Home > Poetry > The drill’s bright bit, its tip, its jewel
Tim Upperton
Published: Fri Oct 15 2004
Art: Paul TheriaultEver New (detail), 2022, acrylic and found paper on scavenged wood
The drill’s bright bit, its tip, its jewel

In a lane as straight as a child’s rule,
as twilight falls, not dark, not quite,
I swim another lap of the pool.

The water encloses me, comfortably cool.
The attendant passes, flicks on a light.
In a lane as straight as a child’s rule

I swim alone.And though it’s cruel
to keep him here on a Friday night,
I swim another lap of the pool.

My windmilling arms unwind a spool
of roiling yarn, soon lost to sight,
in a lane as straight as a child’s rule.

Fit for the task. I’m the perfect tool.
My dead gaze swerves right, swerves right.
I swim another lap of the pool.

The drill’s bright bit, its tip, its jewel—
I am the pen in the hand that writes.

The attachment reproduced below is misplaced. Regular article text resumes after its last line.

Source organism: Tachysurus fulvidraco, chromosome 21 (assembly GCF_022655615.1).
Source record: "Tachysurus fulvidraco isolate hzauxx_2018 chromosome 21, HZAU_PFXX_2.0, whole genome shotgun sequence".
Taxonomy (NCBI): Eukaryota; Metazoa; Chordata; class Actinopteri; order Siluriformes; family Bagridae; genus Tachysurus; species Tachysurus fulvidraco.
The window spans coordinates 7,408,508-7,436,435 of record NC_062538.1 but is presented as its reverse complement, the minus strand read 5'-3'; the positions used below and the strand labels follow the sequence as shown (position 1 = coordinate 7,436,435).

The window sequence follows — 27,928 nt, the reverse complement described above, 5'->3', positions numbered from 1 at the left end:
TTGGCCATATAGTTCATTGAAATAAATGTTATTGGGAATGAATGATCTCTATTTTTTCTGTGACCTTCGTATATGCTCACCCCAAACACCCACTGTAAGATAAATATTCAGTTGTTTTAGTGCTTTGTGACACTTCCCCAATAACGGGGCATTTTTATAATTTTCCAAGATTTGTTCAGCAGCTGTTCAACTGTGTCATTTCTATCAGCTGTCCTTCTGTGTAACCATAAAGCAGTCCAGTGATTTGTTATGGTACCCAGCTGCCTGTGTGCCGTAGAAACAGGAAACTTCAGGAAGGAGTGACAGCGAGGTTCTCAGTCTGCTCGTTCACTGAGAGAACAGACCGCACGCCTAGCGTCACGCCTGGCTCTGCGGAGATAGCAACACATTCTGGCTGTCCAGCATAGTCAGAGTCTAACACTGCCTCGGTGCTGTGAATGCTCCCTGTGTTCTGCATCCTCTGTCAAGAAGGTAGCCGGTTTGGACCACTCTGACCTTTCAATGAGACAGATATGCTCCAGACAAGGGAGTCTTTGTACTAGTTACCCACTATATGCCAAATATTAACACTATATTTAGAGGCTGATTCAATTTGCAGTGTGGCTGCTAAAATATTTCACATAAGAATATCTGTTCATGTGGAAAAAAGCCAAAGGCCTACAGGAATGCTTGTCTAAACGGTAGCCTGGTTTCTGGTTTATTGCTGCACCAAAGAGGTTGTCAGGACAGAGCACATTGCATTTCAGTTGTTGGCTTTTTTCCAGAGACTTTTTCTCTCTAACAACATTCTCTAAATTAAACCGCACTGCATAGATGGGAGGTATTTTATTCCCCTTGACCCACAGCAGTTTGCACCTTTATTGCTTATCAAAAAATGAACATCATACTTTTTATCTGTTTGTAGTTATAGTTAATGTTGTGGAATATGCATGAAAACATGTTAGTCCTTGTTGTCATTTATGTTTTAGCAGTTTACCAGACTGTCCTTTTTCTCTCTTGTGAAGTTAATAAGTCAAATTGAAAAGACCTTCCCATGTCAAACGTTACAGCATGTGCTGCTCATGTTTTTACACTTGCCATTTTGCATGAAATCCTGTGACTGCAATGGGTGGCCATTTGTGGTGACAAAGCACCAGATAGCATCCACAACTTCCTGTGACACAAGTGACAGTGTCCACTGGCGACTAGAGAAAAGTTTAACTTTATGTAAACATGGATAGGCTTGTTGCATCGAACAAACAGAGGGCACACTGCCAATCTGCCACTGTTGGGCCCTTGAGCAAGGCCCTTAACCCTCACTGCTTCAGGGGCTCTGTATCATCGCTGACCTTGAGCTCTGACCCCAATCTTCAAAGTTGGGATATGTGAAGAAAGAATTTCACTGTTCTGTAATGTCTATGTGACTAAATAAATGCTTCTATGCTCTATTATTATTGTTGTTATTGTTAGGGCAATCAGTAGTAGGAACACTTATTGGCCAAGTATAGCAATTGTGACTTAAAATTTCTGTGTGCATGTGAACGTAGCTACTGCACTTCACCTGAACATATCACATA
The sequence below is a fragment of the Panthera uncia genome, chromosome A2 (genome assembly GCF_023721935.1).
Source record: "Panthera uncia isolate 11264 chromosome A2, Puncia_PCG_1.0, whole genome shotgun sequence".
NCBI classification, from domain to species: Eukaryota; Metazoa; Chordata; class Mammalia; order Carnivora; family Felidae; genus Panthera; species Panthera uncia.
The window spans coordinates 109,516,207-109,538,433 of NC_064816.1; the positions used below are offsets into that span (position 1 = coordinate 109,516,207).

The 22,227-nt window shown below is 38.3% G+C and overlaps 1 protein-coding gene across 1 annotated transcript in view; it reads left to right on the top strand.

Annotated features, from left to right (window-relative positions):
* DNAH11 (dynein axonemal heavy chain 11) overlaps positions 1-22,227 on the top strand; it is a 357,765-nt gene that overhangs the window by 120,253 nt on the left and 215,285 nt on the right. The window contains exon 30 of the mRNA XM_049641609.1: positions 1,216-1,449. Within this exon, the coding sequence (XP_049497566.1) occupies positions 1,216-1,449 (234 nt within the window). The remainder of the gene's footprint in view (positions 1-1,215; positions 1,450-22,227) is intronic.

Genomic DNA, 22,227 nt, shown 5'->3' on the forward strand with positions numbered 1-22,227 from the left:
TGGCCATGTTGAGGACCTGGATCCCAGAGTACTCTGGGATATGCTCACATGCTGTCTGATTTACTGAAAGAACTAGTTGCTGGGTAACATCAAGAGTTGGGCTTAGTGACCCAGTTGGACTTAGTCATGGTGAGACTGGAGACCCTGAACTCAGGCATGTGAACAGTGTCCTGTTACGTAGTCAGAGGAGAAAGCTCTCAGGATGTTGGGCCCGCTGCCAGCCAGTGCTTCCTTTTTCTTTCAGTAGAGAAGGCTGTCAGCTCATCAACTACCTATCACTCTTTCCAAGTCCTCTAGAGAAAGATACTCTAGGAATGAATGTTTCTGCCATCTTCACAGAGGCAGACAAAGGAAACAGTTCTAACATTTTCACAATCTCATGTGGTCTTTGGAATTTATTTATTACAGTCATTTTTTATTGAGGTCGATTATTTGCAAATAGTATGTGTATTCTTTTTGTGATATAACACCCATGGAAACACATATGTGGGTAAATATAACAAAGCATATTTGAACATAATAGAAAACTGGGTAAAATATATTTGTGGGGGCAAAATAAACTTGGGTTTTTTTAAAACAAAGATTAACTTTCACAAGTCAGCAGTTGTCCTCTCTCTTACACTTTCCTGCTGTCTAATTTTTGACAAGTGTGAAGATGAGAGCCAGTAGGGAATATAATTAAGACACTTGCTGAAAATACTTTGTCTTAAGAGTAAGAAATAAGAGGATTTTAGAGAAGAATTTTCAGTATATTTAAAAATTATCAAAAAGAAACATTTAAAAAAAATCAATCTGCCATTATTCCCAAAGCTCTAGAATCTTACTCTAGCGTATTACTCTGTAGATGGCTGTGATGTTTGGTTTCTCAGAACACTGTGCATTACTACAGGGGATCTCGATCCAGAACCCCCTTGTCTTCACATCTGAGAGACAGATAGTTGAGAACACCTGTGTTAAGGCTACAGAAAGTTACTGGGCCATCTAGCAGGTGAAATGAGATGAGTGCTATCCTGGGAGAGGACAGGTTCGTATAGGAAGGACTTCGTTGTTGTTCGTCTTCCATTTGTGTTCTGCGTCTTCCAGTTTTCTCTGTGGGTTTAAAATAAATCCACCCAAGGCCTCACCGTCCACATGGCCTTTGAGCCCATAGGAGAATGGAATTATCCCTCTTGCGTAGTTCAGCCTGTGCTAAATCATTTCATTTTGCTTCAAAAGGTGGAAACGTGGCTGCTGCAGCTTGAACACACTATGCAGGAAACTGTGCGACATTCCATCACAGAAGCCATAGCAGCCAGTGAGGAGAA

In a lane as straight as a child’s rule
I swim another lap of the pool.

See what's inside AGNI 60

Tim Upperton’s poetry and fiction have appeared in AGNI, Bravado, Dreamcatcher, Landfall, New Zealand Books, New Zealand Listener, North & South, Reconfigurations, Sport, Takahe, Turbine, and Best New Zealand Poems 2008. He is a former poetry editor for Bravado, and tutors creative writing, travel writing and New Zealand literature at Massey University, New Zealand. His first poetry collection, A House On Fire, was published by Steele-Roberts in 2009. (updated 7/2009)

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